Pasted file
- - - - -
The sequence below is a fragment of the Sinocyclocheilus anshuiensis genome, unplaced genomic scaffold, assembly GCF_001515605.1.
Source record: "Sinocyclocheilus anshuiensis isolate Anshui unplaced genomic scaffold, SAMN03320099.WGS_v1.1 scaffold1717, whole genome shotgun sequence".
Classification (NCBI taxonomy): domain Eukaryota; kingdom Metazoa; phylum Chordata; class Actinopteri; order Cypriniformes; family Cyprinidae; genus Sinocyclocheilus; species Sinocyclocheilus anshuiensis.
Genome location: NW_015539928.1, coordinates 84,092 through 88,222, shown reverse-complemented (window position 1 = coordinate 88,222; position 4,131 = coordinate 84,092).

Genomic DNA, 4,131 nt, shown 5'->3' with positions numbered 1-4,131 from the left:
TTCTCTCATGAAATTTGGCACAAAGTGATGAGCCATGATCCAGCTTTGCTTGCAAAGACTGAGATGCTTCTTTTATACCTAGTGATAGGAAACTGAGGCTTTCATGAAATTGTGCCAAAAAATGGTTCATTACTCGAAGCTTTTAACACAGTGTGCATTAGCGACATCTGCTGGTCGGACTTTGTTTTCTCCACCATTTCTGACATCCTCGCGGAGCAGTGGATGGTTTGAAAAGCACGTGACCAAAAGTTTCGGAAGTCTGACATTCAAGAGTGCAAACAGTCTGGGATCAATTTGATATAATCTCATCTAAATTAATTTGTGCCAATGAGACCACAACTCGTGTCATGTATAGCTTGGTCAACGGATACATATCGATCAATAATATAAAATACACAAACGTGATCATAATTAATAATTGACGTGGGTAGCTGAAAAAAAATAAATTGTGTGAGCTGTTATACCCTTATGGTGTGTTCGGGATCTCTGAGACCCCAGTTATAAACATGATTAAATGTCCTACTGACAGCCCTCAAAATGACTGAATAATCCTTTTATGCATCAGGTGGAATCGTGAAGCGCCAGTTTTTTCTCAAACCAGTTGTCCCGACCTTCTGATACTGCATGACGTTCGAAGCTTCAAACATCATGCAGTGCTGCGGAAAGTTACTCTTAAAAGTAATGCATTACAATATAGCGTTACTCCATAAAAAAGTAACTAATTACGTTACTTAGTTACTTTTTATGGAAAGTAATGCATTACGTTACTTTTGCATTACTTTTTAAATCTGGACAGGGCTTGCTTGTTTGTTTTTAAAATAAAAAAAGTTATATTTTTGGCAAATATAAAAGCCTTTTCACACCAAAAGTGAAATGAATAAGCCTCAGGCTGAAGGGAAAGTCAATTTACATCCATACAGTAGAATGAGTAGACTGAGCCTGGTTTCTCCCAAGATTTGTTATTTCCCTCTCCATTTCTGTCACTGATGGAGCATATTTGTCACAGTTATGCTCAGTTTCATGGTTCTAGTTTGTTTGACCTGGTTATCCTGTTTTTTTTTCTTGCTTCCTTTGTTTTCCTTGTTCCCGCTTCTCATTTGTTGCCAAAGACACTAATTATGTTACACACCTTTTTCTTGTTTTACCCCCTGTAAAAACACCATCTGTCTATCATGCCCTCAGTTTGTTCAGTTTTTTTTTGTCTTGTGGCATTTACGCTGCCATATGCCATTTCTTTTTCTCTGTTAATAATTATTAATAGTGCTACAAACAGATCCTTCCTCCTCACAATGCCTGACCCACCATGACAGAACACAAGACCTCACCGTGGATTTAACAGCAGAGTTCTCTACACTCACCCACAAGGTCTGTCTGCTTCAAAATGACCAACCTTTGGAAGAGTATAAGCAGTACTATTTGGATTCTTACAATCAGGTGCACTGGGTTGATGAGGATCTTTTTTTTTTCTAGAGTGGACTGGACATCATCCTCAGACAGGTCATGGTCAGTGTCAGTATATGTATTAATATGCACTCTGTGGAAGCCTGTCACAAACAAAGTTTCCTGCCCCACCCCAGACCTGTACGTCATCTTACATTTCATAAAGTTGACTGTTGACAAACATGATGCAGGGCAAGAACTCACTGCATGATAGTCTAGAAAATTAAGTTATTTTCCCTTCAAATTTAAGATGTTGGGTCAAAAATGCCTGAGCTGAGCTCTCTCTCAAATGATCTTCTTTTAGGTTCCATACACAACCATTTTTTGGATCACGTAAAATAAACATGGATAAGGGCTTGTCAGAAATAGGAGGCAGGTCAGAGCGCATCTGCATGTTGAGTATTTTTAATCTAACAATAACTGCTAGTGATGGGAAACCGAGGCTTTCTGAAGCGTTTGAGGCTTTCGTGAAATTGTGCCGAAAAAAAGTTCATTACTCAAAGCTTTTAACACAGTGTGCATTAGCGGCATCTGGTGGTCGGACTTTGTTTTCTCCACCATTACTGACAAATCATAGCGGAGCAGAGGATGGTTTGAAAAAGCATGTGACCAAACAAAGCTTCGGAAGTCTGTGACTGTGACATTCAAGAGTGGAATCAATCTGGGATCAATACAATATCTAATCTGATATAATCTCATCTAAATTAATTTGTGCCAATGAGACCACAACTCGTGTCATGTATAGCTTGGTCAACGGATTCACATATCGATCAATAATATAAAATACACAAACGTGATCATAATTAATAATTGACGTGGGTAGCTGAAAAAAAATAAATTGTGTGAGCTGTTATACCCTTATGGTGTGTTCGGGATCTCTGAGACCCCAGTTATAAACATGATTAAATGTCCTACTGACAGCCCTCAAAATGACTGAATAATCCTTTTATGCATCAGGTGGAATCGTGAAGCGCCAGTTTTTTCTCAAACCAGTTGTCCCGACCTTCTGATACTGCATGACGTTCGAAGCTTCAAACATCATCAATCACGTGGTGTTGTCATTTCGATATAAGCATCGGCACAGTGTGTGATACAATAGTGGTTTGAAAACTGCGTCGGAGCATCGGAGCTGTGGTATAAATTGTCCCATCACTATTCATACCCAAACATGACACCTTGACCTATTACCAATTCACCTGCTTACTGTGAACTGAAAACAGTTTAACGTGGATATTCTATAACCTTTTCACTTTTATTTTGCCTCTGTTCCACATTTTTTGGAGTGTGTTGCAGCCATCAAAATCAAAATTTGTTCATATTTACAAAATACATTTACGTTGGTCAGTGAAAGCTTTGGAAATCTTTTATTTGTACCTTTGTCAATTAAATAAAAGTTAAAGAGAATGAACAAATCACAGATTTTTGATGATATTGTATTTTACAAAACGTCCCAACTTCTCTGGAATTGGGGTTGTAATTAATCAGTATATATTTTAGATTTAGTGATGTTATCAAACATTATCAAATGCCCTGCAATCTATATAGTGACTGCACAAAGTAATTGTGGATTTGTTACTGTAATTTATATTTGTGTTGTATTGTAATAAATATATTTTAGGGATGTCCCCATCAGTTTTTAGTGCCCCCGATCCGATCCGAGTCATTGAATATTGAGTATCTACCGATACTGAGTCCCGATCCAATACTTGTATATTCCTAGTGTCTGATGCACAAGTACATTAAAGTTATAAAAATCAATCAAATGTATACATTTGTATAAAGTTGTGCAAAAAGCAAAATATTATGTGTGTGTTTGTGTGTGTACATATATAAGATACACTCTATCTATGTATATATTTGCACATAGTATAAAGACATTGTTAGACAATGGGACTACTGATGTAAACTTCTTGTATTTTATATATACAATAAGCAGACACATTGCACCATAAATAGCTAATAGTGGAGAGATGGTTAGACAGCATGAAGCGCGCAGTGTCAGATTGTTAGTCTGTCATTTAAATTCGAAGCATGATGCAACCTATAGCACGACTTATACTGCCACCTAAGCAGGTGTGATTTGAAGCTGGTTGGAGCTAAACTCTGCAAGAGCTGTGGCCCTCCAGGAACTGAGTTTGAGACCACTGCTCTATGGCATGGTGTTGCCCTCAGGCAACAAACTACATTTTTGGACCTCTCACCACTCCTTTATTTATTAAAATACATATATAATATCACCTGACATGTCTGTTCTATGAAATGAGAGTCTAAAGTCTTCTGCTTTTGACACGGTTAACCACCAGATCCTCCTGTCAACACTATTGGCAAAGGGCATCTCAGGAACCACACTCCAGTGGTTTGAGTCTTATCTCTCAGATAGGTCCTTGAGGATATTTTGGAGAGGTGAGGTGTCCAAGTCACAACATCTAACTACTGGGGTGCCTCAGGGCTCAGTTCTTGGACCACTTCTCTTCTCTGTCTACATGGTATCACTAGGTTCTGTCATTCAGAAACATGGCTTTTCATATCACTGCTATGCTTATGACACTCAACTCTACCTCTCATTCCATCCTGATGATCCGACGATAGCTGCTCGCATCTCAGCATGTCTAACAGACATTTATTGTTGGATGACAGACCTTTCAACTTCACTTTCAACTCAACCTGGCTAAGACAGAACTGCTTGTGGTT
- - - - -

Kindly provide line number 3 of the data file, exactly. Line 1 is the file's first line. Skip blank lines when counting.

Classification (NCBI taxonomy): domain Eukaryota; kingdom Metazoa; phylum Chordata; class Actinopteri; order Cypriniformes; family Cyprinidae; genus Sinocyclocheilus; species Sinocyclocheilus anshuiensis.